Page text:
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This eBook from the Gutenberg Project consists of approximately 243 pages of information about Penguin Island.

From the threshold of their booth, which leant against the town-hall, a man called Rouquin and his wife were watching this group of madmen.  Rouquin clipped dogs and gelded cats; he also frequented the inns.  His wife was a ragpicker and a bawd, but she had plenty of shrewdness.

“You see, Rouquin,” said she to her man, “they are committing a sacrilege.  They will repent of it.”

“You know nothing about it, wife,” answered Rouquin; “they, have become philosophers, and when one is once a philosopher he is a philosopher for ever.”

“I tell you, Rouquin, that sooner or later they will regret what they are doing to-day.  They ill-treat the saints because they have not helped them enough, but for all that the quails won’t fall ready cooked into their mouths.  They will soon find themselves as badly off as before, and when they have put out their tongues for enough they will become pious again.  Sooner than people think the day will come when Penguinia will again begin to honour her blessed patron.  Rouquin, it would be a good thing, in readiness for that day, if we kept a handful of ashes and some rags and bones in an old pot in our lodgings.  We will say that they are the relics of St. Orberosia and that we have saved them from the flames at the peril of our lives.  I am greatly mistaken if we don’t get honour and profit out of them.  That good action might be worth a place from the Cure to sell tapers and hire chairs in the chapel of St. Orberosia.”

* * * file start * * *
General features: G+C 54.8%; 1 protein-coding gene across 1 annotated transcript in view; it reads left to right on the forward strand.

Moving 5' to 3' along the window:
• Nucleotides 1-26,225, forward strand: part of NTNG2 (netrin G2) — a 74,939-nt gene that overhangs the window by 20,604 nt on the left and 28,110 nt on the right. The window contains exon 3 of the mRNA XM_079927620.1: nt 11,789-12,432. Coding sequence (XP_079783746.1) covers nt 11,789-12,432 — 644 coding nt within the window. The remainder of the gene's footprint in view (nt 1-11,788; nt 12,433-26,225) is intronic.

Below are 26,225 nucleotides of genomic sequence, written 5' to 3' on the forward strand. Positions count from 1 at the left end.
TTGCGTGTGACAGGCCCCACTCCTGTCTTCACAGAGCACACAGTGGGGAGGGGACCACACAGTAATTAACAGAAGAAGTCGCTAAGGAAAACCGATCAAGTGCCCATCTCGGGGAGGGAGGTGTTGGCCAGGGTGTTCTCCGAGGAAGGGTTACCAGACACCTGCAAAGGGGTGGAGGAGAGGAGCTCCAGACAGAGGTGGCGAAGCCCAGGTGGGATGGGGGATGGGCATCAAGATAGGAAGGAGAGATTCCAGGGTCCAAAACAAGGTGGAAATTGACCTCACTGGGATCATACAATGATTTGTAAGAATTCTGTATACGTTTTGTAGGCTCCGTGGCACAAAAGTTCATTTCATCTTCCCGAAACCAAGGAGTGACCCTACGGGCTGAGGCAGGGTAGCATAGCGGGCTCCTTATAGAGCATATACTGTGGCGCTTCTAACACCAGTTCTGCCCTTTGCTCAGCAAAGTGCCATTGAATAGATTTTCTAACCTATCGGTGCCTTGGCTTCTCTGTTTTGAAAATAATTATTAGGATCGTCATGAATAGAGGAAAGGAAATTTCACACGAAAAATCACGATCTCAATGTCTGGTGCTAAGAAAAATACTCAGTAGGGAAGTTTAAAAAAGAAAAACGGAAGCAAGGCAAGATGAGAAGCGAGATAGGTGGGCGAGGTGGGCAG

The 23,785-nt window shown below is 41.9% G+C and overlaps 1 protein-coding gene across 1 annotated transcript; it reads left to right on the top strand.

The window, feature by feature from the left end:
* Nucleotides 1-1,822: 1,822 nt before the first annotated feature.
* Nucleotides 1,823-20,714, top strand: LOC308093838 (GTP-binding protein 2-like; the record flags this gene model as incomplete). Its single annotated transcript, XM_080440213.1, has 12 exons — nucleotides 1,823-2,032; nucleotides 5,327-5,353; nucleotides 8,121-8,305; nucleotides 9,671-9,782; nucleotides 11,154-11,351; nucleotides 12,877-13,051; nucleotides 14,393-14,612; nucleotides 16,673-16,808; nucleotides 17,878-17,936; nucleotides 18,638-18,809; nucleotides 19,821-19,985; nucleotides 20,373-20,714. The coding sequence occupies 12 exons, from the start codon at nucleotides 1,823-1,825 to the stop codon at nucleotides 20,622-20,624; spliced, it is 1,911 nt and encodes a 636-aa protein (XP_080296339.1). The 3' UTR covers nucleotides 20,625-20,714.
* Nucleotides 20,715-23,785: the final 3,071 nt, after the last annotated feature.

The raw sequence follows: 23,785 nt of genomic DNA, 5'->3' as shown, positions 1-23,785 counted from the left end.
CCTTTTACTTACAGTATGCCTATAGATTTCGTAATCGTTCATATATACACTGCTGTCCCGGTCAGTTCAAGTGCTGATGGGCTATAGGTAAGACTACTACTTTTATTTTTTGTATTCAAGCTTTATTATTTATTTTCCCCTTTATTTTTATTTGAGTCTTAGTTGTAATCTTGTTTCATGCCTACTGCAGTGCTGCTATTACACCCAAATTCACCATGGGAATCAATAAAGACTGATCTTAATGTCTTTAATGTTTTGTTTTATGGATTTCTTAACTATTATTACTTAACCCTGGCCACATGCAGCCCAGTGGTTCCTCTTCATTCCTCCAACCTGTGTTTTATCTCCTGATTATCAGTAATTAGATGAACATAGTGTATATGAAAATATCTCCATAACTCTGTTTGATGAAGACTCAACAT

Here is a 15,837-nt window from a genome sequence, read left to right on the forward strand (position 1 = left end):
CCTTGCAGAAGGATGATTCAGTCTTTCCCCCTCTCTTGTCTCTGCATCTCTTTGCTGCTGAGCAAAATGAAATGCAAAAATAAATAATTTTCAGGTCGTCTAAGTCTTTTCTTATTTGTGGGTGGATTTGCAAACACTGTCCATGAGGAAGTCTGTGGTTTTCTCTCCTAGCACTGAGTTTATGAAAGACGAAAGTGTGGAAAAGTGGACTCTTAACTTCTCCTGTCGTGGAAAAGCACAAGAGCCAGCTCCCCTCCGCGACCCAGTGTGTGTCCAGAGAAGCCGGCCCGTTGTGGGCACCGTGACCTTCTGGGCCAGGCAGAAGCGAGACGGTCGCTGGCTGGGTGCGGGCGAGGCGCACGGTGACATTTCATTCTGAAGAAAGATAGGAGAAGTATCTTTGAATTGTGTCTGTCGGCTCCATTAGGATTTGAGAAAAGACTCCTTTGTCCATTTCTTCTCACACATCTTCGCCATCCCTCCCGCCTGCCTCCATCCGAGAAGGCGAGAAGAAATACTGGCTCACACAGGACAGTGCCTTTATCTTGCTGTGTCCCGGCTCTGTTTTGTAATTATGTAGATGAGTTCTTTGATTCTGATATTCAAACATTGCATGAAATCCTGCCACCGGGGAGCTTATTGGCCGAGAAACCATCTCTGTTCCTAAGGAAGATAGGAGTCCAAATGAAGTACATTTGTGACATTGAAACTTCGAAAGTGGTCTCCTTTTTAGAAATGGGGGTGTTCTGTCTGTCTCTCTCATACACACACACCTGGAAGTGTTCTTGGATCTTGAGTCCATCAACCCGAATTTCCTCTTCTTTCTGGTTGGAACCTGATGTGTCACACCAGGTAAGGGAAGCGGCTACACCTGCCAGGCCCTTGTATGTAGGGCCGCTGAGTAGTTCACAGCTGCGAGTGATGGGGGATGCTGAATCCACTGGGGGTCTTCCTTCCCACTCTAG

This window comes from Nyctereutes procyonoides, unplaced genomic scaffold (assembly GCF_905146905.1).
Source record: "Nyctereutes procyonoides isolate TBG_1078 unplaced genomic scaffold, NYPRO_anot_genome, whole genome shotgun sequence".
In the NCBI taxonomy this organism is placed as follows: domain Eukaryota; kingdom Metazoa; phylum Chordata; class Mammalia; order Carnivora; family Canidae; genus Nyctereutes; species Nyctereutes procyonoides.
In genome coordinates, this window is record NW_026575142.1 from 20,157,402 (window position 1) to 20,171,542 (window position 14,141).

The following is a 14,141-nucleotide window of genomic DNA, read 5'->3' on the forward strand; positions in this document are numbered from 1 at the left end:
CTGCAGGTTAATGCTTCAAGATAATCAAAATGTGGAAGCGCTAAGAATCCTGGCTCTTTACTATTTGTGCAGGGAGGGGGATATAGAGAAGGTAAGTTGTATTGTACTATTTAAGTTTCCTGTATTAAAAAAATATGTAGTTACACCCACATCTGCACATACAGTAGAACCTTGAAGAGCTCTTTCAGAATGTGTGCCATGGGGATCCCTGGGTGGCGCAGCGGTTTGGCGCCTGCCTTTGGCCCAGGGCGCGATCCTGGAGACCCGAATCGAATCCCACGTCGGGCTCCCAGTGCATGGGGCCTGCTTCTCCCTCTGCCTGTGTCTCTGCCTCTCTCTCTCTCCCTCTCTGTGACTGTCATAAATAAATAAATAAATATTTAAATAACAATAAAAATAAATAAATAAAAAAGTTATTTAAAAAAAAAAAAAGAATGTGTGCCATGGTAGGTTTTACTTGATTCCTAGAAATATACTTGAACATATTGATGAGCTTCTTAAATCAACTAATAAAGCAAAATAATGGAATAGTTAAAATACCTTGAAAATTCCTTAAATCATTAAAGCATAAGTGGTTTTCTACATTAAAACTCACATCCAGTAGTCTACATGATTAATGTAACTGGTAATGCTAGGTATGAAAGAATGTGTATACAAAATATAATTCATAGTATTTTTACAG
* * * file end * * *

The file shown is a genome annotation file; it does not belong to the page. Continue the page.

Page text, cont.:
On that same day Mother Rouquin took home with her a little ashes and some bones, and put them in an old jam-pot in her cupboard.

II.  TRINCO

The sovereign Nation had taken possession of the lands of the nobility and clergy to sell them at a low price to the middle classes and the peasants.  The middle classes and the peasants thought that the revolution was a good thing for acquiring lands and a bad one for retaining them.

The legislators of the Republic made terrible laws for the defence of property, and decreed death to anyone who should propose a division of wealth.  But that did not avail the Republic.  The peasants who had become proprietors bethought themselves that though it had made them rich, the Republic had nevertheless caused a disturbance to wealth, and they desired a system more respectful of private property and more capable of assuring the permanence of the new institutions.

They had not long to wait.  The Republic, like Agrippina, bore her destroyer in her bosom.

Having great wars to carry on, it created military forces, and these were destined both to save it and to destroy it.  Its legislators thought they could restrain their generals by the fear of punishment, but if they sometimes cut off the heads of unlucky soldiers they could not do the same to the fortunate soldiers who obtained over it the advantages of having saved its existence.

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